2. “Amgen will make a mondo acquisition.” The biotech industry’s biggest company was sitting on a massive stockpile of $17.6 billion in cash and investments at the end of September. Common sense says that Amgen has got to do something with the cash other than collect interest. Shareholders might like getting dividends or seeing share buybacks to lift the stock price, but this won’t excite anybody for long. The company is getting a new CEO, Robert Bradway, who might be interested in putting his own stamp on the company once he takes over in May from Kevin Sharer, who had a lackluster record in the acquisition department. And Amgen might be feeling the need to compete in the acquisition arms race, especially since Gilead Sciences (NASDAQ: GILD) scooped up Pharmasset for $11 billion.
It may sound logical, but this all feels like wishful thinking to me on the part of bankers with vested interests. Amgen will think long and hard before it attempts to do any monster acquisition, especially after seeing the organizational indigestion mega-mergers have caused in Big Pharmaland (see Pfizer/Wyeth, Merck/Schering-Plough, and Roche/Genentech). My hunch is that Amgen may buy a company in the $1 billion ballpark, but it will not pull the trigger on a really audacious mega-merger in 2012.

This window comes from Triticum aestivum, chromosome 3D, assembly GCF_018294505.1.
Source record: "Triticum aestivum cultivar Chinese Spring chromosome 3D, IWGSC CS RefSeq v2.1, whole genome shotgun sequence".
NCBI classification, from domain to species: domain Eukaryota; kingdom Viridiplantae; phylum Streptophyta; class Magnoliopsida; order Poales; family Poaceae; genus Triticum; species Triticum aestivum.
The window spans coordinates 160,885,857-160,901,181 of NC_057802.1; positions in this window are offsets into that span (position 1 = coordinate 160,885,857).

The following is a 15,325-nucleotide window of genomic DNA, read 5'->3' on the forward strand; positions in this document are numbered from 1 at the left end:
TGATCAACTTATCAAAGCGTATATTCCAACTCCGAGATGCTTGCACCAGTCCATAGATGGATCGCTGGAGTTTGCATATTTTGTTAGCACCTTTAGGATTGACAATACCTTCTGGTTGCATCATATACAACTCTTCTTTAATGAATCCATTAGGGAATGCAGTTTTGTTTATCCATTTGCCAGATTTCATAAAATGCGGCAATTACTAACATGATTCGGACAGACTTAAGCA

3. “The FDA is going to be more supportive of innovation.” I’m not sure how many people are really going to go out on a limb and take the FDA at its word that it wants to be more supportive of medical innovation. But a small group of high-powered VCs and industry advocates have pushed for this for a long time, and commissioner Margaret Hamburg has been making more noises about how the agency’s mission is to ensure the safety and efficacy of new drugs, while also helping stimulate biomedical innovation. Just like anything in politics, though, talk is cheap and the record is the only thing that matters. The FDA saw an uptick in new drug approvals in 2011, but that could just be because it saw much better applications for more innovative drugs than it had in past years. My bet is that the FDA approval rate drops again in 2012. “I always remind people, the easiest way to lose a civil service job at the FDA is to push the approval of something that is later found out to have a problem,” says Carl Weissman, the CEO of Accelerator, a biotech startup incubator in Seattle.